Gabriello Carrillo: Yes, I am.
Lt. Steve Jauch: Where are you injured?
Gabriel Carrillo: All over my face...
Lt. Steve Jauch: Where else are you injured?
Gabriel Carrillo: My right side...
Lt. Steve Jauch: Your right side...
Gabriel Carrillo: My wrists...
Lt. Steve Jauch: Your wrist? Which wrist?
Gabriel Carrillo: Both wrists.
The defense says this was reasonable force.
"Unfortunately, as we learned, there were no reasonable law enforcement officers at that scene," Fox told jurors.
Photos of Carrillo stood in stark contrast to photos of the deputies' injuries.
Carrillo's face was battered. His two wrists were ringed with bruises. Two deputies displayed a scrape and a finger cut. One had a button missing from his shirt.
Three deputies did seek medical treatment for exposure to Carrillo's blood. But, prosecutors say, that exposure to blood was a direct result of their use of force against Carrillo.
In their closing arguments, defense attorneys painted Carrillo as hostile when he came to the jail that day - that he was anxious to visit his brother who'd been arrested and roughed up in a separate incident a few days prior.
Carrillo was "boiling mad," like an "erupting volcano," said Gonzalez attorney Joseph Avrahamy.
Besides, Avrahamy told the jury, why would Carrillo's "mouthing off" to deputies provoke such a strong and violent reaction when they routinely process up to 1,000 visitors a day -- many of whom are contentious with LASD personnel?
"It does not make sense, because it did not happen," said Avrahamy.
Avrahamy also referred to Gonzalez' radio call for help. Why would a seasoned sergeant summon a group of deputies into the room to witness the crime of unreasonable force?
Ayala defense attorney Patrick Smith reminded jurors that the defendants were sworn officers who took an oath to uphold the law. The visiting center can be a dangerous place, he said, and the force was not only authorized, it was required to protect themselves and fellow deputies.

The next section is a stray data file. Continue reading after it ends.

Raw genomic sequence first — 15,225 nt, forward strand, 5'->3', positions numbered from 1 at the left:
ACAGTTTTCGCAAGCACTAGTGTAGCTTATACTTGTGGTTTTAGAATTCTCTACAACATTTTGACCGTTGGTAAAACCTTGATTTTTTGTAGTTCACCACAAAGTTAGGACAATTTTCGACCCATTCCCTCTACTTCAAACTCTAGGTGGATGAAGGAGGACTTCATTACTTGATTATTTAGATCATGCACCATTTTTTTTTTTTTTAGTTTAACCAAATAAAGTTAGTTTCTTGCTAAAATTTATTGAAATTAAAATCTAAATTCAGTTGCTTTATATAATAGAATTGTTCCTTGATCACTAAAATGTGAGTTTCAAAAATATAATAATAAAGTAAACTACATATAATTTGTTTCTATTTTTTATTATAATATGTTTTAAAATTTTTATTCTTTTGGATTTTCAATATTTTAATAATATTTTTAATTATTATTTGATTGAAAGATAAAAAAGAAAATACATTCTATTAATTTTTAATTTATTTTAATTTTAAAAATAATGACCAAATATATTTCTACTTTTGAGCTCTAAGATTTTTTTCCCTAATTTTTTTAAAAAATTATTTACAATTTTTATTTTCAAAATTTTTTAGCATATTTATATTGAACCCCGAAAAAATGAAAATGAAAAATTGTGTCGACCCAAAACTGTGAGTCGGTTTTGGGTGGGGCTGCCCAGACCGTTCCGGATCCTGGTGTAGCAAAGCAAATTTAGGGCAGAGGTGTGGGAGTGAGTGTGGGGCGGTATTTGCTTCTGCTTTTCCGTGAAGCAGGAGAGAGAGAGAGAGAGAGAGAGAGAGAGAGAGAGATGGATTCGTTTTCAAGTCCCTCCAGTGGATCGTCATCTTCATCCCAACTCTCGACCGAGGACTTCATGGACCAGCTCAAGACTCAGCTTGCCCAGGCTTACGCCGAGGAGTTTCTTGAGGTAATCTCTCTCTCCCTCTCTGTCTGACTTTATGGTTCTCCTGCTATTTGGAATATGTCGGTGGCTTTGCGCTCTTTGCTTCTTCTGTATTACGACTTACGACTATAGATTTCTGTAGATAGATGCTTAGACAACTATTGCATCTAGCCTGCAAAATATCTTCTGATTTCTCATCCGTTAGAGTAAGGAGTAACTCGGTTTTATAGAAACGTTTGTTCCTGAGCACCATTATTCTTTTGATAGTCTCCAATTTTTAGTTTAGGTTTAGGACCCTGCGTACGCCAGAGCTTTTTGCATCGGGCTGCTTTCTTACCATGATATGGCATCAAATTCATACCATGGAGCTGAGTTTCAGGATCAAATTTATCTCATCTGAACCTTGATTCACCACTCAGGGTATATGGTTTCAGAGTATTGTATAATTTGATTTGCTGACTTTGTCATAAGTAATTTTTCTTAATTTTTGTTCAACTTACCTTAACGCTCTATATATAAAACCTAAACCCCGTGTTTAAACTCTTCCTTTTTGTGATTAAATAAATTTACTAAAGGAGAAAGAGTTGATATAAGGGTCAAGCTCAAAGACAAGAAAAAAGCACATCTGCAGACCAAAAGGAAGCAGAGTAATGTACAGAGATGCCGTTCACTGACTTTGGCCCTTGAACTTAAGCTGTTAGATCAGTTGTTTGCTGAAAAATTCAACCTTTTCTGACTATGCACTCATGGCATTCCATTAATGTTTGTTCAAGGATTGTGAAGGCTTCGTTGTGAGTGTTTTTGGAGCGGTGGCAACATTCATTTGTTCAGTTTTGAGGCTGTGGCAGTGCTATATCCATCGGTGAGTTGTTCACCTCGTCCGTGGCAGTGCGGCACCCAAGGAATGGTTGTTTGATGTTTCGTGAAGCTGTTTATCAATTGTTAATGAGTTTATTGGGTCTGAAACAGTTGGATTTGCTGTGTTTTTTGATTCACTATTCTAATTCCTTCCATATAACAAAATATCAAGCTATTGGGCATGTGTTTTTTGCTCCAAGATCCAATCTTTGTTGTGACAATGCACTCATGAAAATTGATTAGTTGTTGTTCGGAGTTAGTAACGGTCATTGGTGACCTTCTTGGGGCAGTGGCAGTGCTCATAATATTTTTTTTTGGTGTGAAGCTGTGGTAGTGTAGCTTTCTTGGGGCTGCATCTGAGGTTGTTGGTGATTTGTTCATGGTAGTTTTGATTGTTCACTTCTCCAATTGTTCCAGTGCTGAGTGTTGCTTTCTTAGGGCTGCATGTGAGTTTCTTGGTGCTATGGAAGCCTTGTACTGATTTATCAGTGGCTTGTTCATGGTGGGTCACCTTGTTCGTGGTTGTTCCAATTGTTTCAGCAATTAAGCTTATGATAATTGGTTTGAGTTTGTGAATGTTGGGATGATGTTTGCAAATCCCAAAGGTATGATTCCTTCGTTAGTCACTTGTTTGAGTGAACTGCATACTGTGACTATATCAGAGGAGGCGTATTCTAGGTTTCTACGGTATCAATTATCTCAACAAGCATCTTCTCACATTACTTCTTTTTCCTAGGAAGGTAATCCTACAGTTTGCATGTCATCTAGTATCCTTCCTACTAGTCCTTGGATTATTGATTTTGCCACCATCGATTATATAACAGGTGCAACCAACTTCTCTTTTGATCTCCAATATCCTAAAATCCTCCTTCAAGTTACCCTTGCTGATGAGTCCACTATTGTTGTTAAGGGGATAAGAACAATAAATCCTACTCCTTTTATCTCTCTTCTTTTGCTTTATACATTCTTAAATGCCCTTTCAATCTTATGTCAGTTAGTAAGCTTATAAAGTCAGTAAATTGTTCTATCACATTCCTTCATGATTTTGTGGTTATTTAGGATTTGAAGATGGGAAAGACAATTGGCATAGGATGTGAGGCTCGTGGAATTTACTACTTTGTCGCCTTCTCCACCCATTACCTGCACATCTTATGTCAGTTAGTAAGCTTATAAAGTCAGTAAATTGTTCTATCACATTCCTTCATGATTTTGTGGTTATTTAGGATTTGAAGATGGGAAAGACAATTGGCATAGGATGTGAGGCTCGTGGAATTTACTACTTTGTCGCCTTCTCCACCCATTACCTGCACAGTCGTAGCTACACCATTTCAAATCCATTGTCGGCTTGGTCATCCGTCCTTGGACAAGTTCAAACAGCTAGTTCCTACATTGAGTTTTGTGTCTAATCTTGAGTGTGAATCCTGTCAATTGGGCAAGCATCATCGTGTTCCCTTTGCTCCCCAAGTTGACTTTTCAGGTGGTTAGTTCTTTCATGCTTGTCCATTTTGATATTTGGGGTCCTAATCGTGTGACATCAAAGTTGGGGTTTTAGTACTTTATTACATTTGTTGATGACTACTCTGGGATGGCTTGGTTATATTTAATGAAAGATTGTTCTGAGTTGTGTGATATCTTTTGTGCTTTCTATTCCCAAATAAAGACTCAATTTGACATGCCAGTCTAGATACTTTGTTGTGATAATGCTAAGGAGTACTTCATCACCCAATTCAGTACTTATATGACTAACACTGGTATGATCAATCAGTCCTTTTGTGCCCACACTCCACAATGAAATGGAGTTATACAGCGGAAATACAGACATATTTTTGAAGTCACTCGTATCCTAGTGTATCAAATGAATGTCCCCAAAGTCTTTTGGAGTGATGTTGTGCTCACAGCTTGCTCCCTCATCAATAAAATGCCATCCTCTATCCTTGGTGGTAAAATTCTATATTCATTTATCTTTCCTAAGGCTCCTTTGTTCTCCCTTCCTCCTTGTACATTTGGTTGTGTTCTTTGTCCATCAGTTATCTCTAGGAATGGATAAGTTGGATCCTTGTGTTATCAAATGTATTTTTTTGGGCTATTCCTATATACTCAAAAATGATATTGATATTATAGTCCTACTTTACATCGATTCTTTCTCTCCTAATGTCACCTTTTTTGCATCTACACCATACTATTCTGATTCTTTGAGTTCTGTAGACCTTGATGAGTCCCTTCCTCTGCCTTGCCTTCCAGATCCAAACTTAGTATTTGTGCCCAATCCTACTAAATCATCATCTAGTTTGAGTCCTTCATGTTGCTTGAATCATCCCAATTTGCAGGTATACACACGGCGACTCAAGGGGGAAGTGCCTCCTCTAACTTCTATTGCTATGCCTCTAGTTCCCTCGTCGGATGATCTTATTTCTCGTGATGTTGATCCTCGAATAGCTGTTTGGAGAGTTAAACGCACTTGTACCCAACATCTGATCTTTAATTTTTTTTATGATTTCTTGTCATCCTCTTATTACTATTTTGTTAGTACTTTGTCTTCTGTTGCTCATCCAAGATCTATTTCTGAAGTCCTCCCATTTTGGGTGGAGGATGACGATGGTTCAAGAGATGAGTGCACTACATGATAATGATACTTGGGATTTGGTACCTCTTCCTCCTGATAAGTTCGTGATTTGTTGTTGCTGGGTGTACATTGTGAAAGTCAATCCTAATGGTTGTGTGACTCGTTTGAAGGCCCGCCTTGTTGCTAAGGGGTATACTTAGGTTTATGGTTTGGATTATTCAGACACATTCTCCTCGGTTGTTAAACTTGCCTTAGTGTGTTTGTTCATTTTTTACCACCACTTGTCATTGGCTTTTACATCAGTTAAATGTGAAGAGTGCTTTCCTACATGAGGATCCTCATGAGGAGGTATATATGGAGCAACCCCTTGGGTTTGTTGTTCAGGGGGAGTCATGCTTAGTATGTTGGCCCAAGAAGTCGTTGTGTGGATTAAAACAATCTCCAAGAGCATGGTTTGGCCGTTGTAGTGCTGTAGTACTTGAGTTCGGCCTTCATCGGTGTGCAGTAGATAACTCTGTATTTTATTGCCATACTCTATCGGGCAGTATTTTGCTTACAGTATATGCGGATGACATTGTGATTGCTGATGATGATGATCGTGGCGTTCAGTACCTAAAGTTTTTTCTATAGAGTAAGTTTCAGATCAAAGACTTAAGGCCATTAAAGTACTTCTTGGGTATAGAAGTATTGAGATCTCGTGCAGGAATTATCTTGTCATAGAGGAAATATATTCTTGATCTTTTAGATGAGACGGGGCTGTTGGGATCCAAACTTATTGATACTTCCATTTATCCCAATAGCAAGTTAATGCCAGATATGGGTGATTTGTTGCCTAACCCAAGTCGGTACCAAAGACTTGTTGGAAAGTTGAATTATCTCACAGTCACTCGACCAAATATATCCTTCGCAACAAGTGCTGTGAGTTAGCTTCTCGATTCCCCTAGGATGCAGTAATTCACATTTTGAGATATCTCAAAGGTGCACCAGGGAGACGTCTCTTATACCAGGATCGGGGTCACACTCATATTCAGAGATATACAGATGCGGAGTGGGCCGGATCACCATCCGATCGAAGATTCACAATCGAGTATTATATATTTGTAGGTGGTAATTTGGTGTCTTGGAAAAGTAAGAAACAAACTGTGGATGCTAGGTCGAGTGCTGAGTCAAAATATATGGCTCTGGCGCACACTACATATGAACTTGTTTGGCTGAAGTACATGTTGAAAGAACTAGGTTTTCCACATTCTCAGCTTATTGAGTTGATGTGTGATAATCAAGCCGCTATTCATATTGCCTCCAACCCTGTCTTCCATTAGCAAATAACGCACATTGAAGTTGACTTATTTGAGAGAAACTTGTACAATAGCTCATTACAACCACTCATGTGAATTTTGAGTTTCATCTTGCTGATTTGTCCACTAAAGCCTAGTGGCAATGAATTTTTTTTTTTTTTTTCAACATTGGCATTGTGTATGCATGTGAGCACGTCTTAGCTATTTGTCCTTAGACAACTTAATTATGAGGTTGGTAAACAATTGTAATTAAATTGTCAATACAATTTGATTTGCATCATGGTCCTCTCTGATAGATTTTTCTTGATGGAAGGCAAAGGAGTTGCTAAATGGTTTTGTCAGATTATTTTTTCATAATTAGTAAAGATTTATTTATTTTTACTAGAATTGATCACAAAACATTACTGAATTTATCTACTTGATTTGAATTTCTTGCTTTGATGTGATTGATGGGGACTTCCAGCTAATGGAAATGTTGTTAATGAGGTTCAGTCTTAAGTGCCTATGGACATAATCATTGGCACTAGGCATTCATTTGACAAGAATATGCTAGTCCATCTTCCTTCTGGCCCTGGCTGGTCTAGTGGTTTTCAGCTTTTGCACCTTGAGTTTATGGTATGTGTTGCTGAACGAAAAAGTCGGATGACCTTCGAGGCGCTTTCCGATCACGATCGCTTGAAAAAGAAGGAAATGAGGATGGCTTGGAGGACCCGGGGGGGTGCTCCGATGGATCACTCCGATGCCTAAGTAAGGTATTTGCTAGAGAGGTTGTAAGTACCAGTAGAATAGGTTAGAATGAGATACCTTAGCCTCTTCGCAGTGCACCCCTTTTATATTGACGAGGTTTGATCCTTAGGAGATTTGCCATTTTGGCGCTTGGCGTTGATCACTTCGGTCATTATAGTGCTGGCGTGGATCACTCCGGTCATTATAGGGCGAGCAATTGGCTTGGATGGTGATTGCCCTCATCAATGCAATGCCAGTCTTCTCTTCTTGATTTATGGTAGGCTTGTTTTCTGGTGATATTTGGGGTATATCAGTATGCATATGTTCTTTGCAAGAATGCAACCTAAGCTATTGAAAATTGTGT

"It's an unfortunate reality of law enforcement," Smith said of the legitimate force used at times against suspects.
As for that videotaped interview of a bloody Carrillo? Smith noted that Carrillo is alert and coherent in the footage.
While he may have a broken nose, "there was no brain damage," said Smith.
Smith also cast doubt on testimony from two prosecution witnesses - deputies who were originally indicted in this case.
Deputy Pantamitr Zunggeemoge and Deputy Noel Womack took plea deals and testified against their former colleagues at trial. Both changed their stories and now say both of Carrillo's hands were cuffed during the entire incident.
The jury has been instructed by the judge to view Zunggeemoge and Womack's testimony with "greater caution." Smith told jurors they should view it as "suspicious."
In exchange for their testimony, prosecutors will recommend reduced sentences for Zunggeemoge and Womack.
"The system is so skewed, it can't be trusted," said Smith of their testimony in exchange for the plea deals.
Womack, Zunggeemoge, Ayala and Luviano were all relieved of duty without pay by the LASD in January 2014. Gonzalez left the department in May 2013.
Jurors will resume deliberations Wednesday morning. If convicted, the deputies could face up to forty years in federal prison.